In the wake of the dramatic decline in honeybee populations, Nedbank’s agricultural division in the Western Cape has committed to planting 100 trees annually to help provide high levels of pollen and nectar that these bees need for their existence.
This follows the revelation in the World Economic Forum’s Global Risks Report which, for the first time, identified all top five global risks as environmental in nature. Among the risks highlighted in the ten-year outlook is the failure to mitigate and adapt to climate change, major biodiversity loss and ecosystem collapse. A critical link in these threats is the dramatic decline in honeybee populations globally.
Nedbank’s indigenous tree-planting initiative will be in line with the objectives of the Boland Trees for Bees Pledge Fund started by The Bee Effect and Boland Cellar in partnership with the Greenpop Foundation.
It aims to restore ecosystems and degraded forest areas by providing beneficial nectar and pollen sources for bees through reforestation. This promises to greatly benefit the reforestation needs of Greenpop’s Forests for Life programme in the Western Cape and Eastern Cape.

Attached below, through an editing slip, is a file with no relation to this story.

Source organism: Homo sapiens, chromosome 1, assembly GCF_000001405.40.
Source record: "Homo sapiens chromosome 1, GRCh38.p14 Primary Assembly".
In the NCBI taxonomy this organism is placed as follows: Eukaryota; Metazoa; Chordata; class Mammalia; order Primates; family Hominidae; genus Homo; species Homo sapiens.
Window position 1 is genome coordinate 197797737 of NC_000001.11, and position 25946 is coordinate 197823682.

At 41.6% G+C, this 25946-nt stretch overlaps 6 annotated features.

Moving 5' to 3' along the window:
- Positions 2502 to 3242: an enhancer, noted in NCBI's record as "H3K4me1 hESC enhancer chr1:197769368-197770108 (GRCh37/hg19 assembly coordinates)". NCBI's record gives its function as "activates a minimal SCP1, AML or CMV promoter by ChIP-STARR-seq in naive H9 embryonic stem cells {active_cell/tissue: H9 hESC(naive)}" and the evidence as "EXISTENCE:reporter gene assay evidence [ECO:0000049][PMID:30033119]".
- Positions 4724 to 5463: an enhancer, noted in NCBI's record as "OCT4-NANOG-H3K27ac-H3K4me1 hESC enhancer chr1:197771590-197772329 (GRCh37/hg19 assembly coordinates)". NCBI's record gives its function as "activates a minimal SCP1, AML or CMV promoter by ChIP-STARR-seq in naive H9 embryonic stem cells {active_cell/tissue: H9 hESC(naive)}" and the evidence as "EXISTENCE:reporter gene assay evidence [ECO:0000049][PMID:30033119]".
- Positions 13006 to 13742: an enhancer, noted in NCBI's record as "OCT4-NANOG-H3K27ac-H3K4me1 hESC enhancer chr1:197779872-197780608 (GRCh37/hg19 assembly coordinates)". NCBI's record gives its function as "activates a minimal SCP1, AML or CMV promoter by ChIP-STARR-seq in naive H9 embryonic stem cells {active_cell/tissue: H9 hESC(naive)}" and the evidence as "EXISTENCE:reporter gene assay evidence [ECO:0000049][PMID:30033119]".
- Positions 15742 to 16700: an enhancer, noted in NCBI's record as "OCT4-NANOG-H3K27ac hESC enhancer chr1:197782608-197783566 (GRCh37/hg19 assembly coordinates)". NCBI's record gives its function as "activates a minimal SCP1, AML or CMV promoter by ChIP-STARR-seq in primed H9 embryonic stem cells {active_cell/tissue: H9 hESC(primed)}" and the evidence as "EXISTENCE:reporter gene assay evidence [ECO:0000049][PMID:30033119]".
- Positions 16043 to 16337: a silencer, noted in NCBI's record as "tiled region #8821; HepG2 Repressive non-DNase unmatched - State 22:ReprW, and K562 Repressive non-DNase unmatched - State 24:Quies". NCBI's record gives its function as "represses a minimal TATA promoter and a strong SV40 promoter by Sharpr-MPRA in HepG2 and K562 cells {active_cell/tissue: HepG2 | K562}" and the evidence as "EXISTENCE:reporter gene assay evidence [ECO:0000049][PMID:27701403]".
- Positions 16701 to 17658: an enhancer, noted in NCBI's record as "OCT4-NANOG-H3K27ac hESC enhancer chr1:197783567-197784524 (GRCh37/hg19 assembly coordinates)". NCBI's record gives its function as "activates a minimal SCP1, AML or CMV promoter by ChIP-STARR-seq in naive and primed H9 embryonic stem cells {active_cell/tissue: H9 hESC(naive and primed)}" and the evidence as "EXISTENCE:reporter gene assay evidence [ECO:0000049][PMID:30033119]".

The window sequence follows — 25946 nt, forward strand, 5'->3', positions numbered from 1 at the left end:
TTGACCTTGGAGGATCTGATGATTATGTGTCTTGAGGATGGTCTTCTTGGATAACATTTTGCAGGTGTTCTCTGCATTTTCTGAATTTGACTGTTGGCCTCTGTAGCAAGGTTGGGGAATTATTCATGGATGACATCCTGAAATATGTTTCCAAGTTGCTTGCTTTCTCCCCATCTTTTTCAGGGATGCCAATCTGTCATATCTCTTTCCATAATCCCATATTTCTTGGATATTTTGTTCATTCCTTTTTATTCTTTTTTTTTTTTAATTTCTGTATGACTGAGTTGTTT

Daneel Rossouw, the divisional agriculture manager for the southern division at Nedbank, says that this programme supports the focus of the bank on sustainability.
“At Nedbank, we believe we have a significant role to play in driving sustainable development and in particular a responsibility to help the agricultural sector evolve to a more efficient and productive model through sustainable agricultural practices.”
Honeybees are critical to the food supply, as all agricultural food crops grown around the world depend on pollination, with bees responsible for the majority of this, says Rossouw.
“In addition to their role in our food chain, the honeybee pollinates many of the other plants that serve as habitat and food sources for wildlife. This programme is unique as it does not just feed our honeybees: Reforestation plays a key role in carbon sequestration and supports the rehabilitation of our water catchment areas, which are critical biodiversity areas that are not sustainable without reforestation.”
Rossouw adds that this initiative provides an important educational and influencing opportunity, and is aligned with programmes Nedbank is involved with through partners such as the Nedbank WWF Green Trust and FoodForward SA.
“Thus, another piece of the puzzle that sees the bank responding to the need to protect the ecosystems that we and our clients rely on.”